The X2 triplex speed-copter prototype, gradually building up speed in test flights, is expected to fly at 180 knots this week. The machine has already clocked 168 knots (over 190 mph), a good bit faster than most regular choppers can manage*. The X2 demonstrator airborne for the first time above New York State Turning heads. …
Now all they need to do is bolt one of these to each side of a bigger plane and Colonel Quaritch is in business...
Fairey Rotodyne anyone?
not even close.
The rotodyne had a jet nozzle on the end of each rotor tip which provided the torque for the rotor. It only had one rotor as well. That coupled with the fact it was well noisy effectively put paid to that idea (oh, and obligitory government cuts didnt help either).
It only used the tip jets at take off and landing (for the vertical bits fo the flight), for the rest of the time the rotor was unpowered and two turboprops pulled it through the air - giving it a top speed in the late-1950s of 213 mph.
(The jet noise was probably a solvable problem - nothing survived removal of Government spending in those days)
This one with a pusher propeller is closer to the Fairey Gyrodyne (unpowered rotor) or the AH-56 Cheyenne rigid rotor.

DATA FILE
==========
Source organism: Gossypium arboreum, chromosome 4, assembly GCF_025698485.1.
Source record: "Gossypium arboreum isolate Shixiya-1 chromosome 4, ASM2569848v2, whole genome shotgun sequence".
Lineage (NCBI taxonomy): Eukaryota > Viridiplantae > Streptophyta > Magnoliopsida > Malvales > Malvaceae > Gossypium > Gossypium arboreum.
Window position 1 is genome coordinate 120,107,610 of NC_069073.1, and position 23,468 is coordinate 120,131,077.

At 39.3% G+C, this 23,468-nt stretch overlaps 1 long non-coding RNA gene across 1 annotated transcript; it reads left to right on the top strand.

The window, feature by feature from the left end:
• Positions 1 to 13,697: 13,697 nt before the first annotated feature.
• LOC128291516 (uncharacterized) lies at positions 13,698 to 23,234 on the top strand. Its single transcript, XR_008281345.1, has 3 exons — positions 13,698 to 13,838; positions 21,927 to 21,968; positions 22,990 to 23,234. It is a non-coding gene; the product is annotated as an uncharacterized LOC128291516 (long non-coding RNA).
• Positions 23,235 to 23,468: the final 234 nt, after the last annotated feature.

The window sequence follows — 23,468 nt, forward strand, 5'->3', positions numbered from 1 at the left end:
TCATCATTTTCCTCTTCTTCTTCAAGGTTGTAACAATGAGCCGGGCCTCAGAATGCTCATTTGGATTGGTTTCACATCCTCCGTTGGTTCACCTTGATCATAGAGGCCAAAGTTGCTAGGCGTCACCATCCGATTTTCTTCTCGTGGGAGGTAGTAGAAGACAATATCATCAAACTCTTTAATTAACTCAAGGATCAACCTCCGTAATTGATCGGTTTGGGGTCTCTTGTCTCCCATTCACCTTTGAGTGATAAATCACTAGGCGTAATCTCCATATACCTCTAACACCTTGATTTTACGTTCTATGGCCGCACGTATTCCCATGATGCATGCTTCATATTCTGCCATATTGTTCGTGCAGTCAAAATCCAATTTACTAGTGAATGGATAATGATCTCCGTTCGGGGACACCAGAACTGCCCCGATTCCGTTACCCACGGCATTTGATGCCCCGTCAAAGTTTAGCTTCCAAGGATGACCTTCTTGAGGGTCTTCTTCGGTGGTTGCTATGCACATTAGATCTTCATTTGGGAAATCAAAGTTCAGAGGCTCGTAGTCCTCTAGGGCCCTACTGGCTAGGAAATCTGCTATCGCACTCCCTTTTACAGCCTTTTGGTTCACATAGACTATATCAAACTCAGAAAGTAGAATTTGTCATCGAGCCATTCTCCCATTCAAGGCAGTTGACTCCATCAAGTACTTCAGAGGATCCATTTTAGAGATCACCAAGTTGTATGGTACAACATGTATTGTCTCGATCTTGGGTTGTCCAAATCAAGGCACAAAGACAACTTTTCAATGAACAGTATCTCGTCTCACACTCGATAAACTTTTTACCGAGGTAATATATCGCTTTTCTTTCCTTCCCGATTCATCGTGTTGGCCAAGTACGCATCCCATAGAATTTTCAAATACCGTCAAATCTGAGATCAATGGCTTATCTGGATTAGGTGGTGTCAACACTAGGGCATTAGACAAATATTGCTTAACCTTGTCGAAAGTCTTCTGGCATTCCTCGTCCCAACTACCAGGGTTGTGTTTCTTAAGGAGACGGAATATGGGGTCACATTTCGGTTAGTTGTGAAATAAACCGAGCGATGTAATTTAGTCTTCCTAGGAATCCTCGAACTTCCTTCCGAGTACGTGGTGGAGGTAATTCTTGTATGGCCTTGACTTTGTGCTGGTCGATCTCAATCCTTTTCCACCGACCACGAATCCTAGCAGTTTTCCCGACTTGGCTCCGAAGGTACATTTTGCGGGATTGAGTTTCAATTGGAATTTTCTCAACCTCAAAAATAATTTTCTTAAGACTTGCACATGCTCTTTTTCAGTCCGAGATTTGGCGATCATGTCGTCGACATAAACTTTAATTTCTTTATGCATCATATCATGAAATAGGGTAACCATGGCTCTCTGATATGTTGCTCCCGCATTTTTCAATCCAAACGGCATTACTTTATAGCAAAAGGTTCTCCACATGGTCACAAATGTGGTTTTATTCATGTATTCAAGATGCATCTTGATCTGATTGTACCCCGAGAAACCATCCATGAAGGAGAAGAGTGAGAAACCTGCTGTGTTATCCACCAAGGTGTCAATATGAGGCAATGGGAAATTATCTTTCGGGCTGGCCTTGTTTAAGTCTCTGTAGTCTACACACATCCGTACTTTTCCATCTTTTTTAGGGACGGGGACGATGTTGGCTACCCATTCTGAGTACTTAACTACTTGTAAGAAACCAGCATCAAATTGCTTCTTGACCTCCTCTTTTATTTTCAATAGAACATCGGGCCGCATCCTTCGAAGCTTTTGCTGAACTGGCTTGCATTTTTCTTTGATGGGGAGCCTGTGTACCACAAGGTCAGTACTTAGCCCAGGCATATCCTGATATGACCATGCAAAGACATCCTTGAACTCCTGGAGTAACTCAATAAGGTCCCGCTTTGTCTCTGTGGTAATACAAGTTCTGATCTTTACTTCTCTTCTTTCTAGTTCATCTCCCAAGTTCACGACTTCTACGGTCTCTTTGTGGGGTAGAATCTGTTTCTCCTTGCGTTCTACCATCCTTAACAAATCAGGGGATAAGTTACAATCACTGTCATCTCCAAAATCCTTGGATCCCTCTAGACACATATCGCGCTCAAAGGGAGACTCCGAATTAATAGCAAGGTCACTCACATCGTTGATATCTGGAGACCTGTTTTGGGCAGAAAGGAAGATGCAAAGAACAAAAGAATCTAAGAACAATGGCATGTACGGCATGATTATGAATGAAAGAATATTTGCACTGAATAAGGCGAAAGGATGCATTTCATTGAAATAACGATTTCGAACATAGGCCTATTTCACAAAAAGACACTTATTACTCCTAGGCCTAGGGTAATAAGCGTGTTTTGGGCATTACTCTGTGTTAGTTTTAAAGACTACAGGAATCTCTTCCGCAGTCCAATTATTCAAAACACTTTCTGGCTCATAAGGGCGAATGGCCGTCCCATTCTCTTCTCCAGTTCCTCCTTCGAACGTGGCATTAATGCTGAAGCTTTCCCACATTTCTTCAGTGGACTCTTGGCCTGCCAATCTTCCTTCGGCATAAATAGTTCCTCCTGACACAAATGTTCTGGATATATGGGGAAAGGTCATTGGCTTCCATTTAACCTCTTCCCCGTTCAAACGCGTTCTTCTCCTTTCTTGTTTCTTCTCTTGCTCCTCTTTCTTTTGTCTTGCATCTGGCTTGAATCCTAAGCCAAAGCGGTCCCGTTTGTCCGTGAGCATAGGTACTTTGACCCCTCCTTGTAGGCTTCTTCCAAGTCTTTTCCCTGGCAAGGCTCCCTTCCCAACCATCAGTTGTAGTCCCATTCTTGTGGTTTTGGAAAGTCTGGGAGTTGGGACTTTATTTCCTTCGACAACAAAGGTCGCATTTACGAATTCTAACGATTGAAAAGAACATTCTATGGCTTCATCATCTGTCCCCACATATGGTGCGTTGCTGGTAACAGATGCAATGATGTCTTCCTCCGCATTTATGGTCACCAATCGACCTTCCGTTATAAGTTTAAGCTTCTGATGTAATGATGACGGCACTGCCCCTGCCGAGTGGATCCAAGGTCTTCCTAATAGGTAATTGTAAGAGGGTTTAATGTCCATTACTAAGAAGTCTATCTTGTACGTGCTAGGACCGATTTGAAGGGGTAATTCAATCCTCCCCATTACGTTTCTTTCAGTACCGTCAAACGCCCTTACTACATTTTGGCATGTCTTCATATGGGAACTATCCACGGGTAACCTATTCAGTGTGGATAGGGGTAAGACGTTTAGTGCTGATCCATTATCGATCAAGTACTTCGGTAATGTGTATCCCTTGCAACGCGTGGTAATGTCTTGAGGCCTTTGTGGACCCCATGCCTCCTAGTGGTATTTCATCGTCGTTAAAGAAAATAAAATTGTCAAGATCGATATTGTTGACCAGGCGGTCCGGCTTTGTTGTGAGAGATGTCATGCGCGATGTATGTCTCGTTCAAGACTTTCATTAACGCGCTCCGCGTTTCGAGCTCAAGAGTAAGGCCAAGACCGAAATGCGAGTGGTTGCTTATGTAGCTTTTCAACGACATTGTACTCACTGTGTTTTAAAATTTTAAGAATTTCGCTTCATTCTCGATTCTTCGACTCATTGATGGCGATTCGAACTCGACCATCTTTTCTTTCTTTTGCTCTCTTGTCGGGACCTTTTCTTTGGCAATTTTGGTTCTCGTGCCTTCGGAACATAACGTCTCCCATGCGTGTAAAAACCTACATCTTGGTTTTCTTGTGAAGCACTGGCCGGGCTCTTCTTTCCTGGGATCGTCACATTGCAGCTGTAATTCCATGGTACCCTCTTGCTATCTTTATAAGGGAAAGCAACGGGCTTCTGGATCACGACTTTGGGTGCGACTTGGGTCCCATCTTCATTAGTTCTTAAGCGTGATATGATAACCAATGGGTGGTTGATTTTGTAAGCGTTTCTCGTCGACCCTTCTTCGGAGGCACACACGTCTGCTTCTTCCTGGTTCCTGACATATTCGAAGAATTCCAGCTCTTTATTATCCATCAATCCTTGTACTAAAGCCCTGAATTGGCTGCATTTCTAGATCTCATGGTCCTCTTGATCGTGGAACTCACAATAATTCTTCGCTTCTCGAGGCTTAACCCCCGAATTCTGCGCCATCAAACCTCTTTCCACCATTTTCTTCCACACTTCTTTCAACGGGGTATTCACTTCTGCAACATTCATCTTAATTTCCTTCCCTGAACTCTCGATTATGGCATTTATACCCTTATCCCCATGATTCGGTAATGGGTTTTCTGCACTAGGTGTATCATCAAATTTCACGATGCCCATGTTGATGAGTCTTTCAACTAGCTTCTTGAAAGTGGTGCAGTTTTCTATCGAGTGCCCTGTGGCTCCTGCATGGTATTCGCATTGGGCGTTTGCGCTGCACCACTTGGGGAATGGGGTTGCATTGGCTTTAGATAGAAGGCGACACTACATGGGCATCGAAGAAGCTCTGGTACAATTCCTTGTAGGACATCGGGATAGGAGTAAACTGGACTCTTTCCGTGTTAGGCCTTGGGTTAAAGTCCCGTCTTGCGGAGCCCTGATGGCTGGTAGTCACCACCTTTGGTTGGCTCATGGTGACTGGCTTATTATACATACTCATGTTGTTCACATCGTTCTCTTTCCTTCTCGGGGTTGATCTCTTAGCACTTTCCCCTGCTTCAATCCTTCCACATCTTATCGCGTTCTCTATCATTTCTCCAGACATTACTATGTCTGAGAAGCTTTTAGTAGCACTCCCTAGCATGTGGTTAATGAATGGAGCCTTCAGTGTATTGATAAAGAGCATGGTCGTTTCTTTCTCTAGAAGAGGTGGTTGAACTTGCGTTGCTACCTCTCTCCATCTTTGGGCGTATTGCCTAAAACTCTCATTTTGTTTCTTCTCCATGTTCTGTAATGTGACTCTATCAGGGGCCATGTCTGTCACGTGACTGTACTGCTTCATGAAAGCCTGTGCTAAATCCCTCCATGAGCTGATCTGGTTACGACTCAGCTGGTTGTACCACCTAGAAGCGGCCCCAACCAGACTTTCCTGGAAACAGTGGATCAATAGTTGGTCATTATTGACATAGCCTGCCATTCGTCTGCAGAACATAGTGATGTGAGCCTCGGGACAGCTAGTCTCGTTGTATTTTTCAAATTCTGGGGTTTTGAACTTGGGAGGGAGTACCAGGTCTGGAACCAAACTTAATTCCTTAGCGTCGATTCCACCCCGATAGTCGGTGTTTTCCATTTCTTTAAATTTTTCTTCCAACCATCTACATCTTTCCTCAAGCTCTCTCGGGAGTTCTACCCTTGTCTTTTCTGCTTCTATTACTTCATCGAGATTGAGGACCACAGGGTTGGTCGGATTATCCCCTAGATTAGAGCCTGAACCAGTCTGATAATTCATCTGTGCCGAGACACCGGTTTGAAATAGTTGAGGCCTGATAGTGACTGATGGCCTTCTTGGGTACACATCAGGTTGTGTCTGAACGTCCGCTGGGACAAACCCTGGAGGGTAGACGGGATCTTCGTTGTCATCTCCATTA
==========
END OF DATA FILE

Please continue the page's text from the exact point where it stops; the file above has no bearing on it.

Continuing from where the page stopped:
Whos been looking at Whackypaedia then eh.
all true but with hindsight of 50+ years of development time would we ( collectively) still be sodding about tilt rotoring and pushering around etc. and if i remember rightly the AH 56 had shall i say challenging aero troubles with something called 'p-hop' stability with the rotor dynamic stabilisation hardware. cancelled due to crappy 'tow' missiles failing at a shoot off with the prototype HU1 'cobra' . the Lockheed effort was 1/ too costly 2/ the army wanted loads of cobras (with the comonality of engine transmission with UH1) 3/ as i recall reading somewhere the airforce decided that it was too fast and too long ranged for the army, thus creeping onto airforce turf etc. Thus abiding the 'deal' made in the mid 60's the army losing fixed wing battlefield recon with OV10 bronco & OV ?? mohawk and the Dh Canada Buffalo transports.
And the army has a virtual monopoly of combat rotory wing flying in the US (air sea rescue aside and the Marines efforts)
Who put a TSR 2 in my pocket.......
I don't know....
some of us actually have experience in the field you know!
@"Westland Lynx, still holds the helicopter speed record at just over 216 knots (249 mph)"
Ah but don't forget ... Airwolf! :) ... It was much faster, but with the unfortunate, near fatal design flaw, that it only fires once the tape deck music player reaches the end of a tune. :)
NEEEAWLLL ... doom da da dati da, da dati da ...
Damn, you beat me to it! Definitely the best adventure-type TV show of the 80s, probably bcos they had actual actors and scripts. It's a good sign of The Hoff's lack of ability that his car did more acting than he did. And the less said about Streethawk, the better. Coincidentally, the only other half-decent show of that type was Blue Thunder, which also featured a helicopter.